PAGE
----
One of my good friends recently asked me to go to a Janet Jackson concert with her. I weighed the thrill of dancing along with Janet to the memorized choreography of “Miss You Much” versus a good night’s sleep. A good night’s sleep won. I think this means I am middle-aged. Being middle-aged also means I am experiencing more challenging adult situations, such as caring for loved ones, be it parents, aunts, uncles or life-long friends getting sick, becoming disabled or experiencing cognitive declines.
Often the first thing that comes to mind with caregiving is health care, but do not neglect financial caregiving. The responsibility is daunting, as there is a network of unfamiliar rules and guidelines to navigate.
Thankfully there are many resources to help map out options and steps to take. Lisa Schifferle of the Consumer Financial Protection Bureau recently spoke at an International Foundation webcast, Considering a Financial Caregiver? Know Your Options, and helped simplify the many options for financial caregiving.
Informal Caregiving Options
You’re probably familiar with the term “power of attorney” and “fiduciary.” But there are many other options to help a loved one with their finances before getting into legal arrangements. To begin, there is the conversation partner. This is an official term to describe what you might be doing already: helping on an as-needed basis or simply talking with someone about their finances. It does not involve giving up control. It’s a first step towards incorporating financial issues into a trusted relationship.
Another informal option is establishing a trusted contact. Brokerage accounts are required to offer a trusted contact, and many other financial institutions are allowing for that role. This is someone the financial institution or brokerage may reach out to if they suspect the account holder may be getting scammed based on unusual activity. A trusted contact doesn’t have control of the money. Some financial institutions might call this role an emergency contact.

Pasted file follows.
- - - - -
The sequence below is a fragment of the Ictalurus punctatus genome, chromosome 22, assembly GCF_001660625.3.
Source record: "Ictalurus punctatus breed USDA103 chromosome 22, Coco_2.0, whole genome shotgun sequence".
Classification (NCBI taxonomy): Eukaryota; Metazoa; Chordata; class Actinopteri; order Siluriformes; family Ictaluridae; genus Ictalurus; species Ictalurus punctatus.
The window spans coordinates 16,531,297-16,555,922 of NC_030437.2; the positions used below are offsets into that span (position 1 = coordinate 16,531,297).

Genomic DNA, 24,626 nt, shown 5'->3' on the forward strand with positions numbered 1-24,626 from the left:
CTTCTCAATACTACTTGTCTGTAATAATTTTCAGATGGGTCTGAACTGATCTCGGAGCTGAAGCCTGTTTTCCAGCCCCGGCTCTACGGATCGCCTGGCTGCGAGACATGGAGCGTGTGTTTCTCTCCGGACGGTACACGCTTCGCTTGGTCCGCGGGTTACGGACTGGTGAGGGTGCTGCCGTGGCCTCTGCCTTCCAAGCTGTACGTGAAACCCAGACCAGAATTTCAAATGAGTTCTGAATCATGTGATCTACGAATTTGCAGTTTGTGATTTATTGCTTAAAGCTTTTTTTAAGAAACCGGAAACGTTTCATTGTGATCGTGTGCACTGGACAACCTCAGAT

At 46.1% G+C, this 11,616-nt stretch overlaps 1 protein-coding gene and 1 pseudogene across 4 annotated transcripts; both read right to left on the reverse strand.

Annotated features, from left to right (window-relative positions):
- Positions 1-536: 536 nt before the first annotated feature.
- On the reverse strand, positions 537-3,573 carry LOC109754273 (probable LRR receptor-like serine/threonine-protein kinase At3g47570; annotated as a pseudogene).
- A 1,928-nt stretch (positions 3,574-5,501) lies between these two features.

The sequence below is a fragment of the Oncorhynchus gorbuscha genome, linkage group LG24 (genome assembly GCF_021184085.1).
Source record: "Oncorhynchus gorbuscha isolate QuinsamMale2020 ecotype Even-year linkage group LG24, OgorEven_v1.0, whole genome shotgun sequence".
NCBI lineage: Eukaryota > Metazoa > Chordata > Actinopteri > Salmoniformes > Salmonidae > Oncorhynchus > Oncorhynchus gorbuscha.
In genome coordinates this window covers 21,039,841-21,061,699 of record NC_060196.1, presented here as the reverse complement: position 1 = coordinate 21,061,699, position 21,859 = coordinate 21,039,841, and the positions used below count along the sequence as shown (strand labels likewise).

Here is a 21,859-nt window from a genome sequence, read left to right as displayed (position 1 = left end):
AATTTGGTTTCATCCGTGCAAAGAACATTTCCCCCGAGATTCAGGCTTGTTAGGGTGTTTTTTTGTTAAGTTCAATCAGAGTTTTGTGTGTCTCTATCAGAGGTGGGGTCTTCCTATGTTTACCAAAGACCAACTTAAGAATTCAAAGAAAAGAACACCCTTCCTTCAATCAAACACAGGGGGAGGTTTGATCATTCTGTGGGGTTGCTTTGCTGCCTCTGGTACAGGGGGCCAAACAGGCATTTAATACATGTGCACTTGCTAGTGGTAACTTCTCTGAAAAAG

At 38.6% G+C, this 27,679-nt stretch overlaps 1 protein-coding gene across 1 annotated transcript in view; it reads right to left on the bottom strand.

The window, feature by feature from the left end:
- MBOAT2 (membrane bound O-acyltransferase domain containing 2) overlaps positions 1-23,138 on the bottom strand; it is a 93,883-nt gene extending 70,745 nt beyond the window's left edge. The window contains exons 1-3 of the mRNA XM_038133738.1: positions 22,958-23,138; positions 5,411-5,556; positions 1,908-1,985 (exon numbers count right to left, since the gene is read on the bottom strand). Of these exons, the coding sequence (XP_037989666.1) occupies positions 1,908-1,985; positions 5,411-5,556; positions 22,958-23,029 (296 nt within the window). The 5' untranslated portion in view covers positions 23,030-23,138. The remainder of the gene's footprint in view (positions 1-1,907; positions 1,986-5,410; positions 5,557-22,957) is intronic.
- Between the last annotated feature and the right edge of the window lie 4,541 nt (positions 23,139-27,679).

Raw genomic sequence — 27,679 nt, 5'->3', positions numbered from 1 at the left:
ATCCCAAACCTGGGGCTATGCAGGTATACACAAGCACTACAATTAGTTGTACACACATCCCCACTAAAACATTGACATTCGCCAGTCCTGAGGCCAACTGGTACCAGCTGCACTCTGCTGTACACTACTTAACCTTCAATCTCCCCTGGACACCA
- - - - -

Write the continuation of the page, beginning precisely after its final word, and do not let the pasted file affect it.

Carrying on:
A third informal option is a convenience account, sometimes called an agency account. This escalates involvement beyond monitoring. The money belongs only to the account holder, but they can name someone to deposit or withdraw money. It’s different than a joint account in that the money is not jointly owned—It stays with the account holder. If the account holder were to die, the “agent” named in the convenience account would not have any claim to the money in the account—nor would they be liable for the person’s debts. In a joint account, the money (or debt) is shared.
Formal Caregivers (AKA Fiduciaries)
For more than occasional help, it’s time to formalize things. The informal approaches might have already helped those in need of assistance to answer key questions to consider when asking someone to be a fiduciary. Questions such as: Do you trust them? Are you comfortable sharing your wishes, and will those wishes be honored? Are they willing and able to take on the responsibility? Will they make decisions in your best interests? Are they organized? Do they have addictions that would distort their judgements?
A fiduciary is anyone named to manage money or property for someone else. A power of attorney (POA), the most common fiduciary, is often created in a will or trust. POA gives you control to name someone to manage your finances. While the context of this blog is elder care, this is ideally something to do as a healthy adult. Should you become unable to make financial decisions (for instance, if you get into a car accident on the way to work), without a POA, the courts may assign someone, called a guardian or conservator, to act on your behalf. This creates a tremendous burden on your loved ones at an incredibly stressful time. Keep in mind that naming a POA doesn’t mean you give up immediate control of your money. It only takes effect when you are no longer able to manage your finances.
More formalized arrangements, including a representative payee and a VA fiduciary, were outlined in the webcast. Schifferle offered numerous free resources that walk through all the considerations for these various roles. Some of those resources include consumerfinance.gov/olderamericans as well as www.consumerfinance.gov/msem for managing someone else’s money.
Make sure you take control of your own finances and identify formal and informal financial caregivers, and stay informed to help loved ones navigate their own journeys.